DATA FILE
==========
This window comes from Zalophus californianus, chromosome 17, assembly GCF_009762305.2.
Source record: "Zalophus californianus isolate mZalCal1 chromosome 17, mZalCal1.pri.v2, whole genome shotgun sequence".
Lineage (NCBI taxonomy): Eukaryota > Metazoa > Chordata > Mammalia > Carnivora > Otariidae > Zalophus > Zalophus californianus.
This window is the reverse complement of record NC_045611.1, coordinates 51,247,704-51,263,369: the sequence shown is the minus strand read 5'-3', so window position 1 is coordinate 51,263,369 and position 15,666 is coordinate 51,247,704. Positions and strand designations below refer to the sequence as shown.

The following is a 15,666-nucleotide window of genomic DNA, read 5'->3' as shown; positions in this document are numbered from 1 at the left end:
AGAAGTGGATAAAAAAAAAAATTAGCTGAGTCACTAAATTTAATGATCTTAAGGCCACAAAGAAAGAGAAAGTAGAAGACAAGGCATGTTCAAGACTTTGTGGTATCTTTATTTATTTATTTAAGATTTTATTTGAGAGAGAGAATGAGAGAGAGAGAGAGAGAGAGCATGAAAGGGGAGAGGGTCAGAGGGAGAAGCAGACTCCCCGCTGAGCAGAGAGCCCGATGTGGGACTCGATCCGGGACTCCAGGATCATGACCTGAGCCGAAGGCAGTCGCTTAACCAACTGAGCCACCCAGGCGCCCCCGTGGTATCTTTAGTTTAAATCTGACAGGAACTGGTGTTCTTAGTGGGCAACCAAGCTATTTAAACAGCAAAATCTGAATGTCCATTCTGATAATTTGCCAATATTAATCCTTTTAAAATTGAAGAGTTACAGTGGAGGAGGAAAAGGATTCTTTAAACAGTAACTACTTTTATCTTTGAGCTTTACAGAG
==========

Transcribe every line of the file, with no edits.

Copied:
This window comes from Zalophus californianus, chromosome 17, assembly GCF_009762305.2.
Source record: "Zalophus californianus isolate mZalCal1 chromosome 17, mZalCal1.pri.v2, whole genome shotgun sequence".
Lineage (NCBI taxonomy): Eukaryota > Metazoa > Chordata > Mammalia > Carnivora > Otariidae > Zalophus > Zalophus californianus.
This window is the reverse complement of record NC_045611.1, coordinates 51,247,704-51,263,369: the sequence shown is the minus strand read 5'-3', so window position 1 is coordinate 51,263,369 and position 15,666 is coordinate 51,247,704. Positions and strand designations below refer to the sequence as shown.

The following is a 15,666-nucleotide window of genomic DNA, read 5'->3' as shown; positions in this document are numbered from 1 at the left end:
AGAAGTGGATAAAAAAAAAAATTAGCTGAGTCACTAAATTTAATGATCTTAAGGCCACAAAGAAAGAGAAAGTAGAAGACAAGGCATGTTCAAGACTTTGTGGTATCTTTATTTATTTATTTAAGATTTTATTTGAGAGAGAGAATGAGAGAGAGAGAGAGAGAGAGCATGAAAGGGGAGAGGGTCAGAGGGAGAAGCAGACTCCCCGCTGAGCAGAGAGCCCGATGTGGGACTCGATCCGGGACTCCAGGATCATGACCTGAGCCGAAGGCAGTCGCTTAACCAACTGAGCCACCCAGGCGCCCCCGTGGTATCTTTAGTTTAAATCTGACAGGAACTGGTGTTCTTAGTGGGCAACCAAGCTATTTAAACAGCAAAATCTGAATGTCCATTCTGATAATTTGCCAATATTAATCCTTTTAAAATTGAAGAGTTACAGTGGAGGAGGAAAAGGATTCTTTAAACAGTAACTACTTTTATCTTTGAGCTTTACAGAG